Although the terms “dip molding” and “dip coating” sound very similar and require the same materials, they are actually two different processes used to create and improve products in a variety of industries. Dip molding involves the dipping of a mandrel into a liquid polymer to create a new plastic product while dip coating involves the placing of a finished product into a liquid polymer and covering all (or some) of it in plastisol.
Commonly used in the creation of medical instruments and a variety of consumer goods, dip coating has been performed on items all around you. Just open up your toolbox and you will find pliers, wrenches and other specialty tools whose handles have a plastisol coating for a better, more comfortable grip. Bumpers, plumbing fittings and electrical connectors are also dip coated for a protective, insulating and resilient final product.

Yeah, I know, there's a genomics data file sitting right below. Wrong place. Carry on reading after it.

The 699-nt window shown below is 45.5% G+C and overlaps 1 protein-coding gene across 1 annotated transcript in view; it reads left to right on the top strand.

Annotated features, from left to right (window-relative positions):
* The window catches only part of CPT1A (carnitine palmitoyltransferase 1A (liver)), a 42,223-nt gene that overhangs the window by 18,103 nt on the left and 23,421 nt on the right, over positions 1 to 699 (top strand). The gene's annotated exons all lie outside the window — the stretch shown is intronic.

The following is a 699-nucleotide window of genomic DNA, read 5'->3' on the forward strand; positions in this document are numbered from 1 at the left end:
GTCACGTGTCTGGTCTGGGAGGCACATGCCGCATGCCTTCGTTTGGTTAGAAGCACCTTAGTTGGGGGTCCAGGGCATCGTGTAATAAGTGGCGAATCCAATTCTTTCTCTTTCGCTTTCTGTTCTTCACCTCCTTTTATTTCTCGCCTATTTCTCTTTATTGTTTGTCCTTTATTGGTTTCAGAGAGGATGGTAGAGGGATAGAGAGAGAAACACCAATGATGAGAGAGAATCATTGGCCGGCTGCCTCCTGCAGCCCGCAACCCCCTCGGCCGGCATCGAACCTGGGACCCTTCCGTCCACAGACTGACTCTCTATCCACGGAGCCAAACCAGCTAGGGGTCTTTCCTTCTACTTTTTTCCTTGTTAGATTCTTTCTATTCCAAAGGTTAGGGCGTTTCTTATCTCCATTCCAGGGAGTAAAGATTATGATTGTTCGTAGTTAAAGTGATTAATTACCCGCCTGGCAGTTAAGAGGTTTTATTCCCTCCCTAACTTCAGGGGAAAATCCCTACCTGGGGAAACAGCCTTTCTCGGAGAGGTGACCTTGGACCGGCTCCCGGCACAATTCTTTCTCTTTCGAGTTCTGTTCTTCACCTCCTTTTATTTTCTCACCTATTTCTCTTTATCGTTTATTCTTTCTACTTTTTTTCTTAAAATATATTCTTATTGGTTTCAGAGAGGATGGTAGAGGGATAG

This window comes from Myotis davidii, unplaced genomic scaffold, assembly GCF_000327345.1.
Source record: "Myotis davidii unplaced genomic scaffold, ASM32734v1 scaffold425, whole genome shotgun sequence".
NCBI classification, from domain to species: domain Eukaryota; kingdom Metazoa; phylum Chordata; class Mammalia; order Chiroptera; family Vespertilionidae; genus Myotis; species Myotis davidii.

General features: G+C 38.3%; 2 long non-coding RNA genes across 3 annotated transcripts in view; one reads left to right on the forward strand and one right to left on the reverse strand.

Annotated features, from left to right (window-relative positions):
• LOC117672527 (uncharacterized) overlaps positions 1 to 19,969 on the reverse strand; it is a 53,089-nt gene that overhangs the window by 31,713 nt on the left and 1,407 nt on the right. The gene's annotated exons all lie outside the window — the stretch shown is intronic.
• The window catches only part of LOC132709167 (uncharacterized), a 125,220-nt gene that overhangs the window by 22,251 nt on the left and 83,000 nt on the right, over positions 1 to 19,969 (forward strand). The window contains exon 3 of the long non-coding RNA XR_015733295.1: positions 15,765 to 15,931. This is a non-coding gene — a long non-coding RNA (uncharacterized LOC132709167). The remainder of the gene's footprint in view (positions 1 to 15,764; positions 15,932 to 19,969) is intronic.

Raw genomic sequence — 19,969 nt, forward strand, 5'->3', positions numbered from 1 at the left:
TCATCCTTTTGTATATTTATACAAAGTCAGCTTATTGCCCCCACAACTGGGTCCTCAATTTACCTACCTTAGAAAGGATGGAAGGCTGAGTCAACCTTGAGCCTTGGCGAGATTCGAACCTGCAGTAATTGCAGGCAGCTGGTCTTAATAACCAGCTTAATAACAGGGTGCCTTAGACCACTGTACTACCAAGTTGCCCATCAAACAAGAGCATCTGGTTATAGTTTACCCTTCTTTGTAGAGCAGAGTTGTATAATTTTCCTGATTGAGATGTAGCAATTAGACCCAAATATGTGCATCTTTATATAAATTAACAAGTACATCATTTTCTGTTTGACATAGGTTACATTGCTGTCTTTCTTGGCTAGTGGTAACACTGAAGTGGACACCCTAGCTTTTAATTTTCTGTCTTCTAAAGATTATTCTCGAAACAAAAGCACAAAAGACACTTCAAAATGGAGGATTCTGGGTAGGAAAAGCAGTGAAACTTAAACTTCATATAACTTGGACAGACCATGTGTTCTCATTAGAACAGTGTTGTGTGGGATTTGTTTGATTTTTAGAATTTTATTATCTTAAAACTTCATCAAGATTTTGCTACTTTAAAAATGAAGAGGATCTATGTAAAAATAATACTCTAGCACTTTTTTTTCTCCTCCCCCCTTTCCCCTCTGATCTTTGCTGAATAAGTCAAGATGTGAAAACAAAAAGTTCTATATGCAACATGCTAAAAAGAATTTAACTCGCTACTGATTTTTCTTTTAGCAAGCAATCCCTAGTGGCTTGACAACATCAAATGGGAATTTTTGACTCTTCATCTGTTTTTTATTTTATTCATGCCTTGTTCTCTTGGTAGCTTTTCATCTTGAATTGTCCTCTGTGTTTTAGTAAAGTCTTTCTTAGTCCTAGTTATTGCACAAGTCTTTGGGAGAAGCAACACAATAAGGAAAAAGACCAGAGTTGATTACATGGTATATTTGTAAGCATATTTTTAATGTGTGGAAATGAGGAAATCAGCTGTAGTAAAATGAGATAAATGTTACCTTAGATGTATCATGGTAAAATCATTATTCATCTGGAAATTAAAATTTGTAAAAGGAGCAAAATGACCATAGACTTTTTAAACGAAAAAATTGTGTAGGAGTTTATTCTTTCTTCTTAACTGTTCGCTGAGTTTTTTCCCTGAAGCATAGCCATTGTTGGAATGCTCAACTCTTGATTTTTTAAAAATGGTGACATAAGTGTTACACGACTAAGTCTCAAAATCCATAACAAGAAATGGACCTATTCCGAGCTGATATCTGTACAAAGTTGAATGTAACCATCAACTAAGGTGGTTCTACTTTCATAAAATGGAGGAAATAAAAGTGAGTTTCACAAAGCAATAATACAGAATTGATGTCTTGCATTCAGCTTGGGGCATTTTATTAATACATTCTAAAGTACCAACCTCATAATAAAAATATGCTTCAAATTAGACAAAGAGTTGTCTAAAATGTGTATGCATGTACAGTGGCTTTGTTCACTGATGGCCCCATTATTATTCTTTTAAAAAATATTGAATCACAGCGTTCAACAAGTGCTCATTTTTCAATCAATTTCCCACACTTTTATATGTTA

Unlike dip coating, which puts a functional plastisol finish on (typically) metal items improve the items properties and safety, dip molding creates new products completely from plastisol. Spring reinforced tubes, medical connectors, nasal cannula and many other medical and industrial products are created using this method.
The dipping mandrels proceed through a preheat, dip, post-heat, and finally a cooling process where the finished part is removed from the was created on.
To learn more about dip molding and dip coating and Piper Plastic’s custom processes, visit us online or contact us by phone at 800-966-9919. We pride ourselves in being able to formulate our plastisol according to your exact product specifications, creating a premier final product.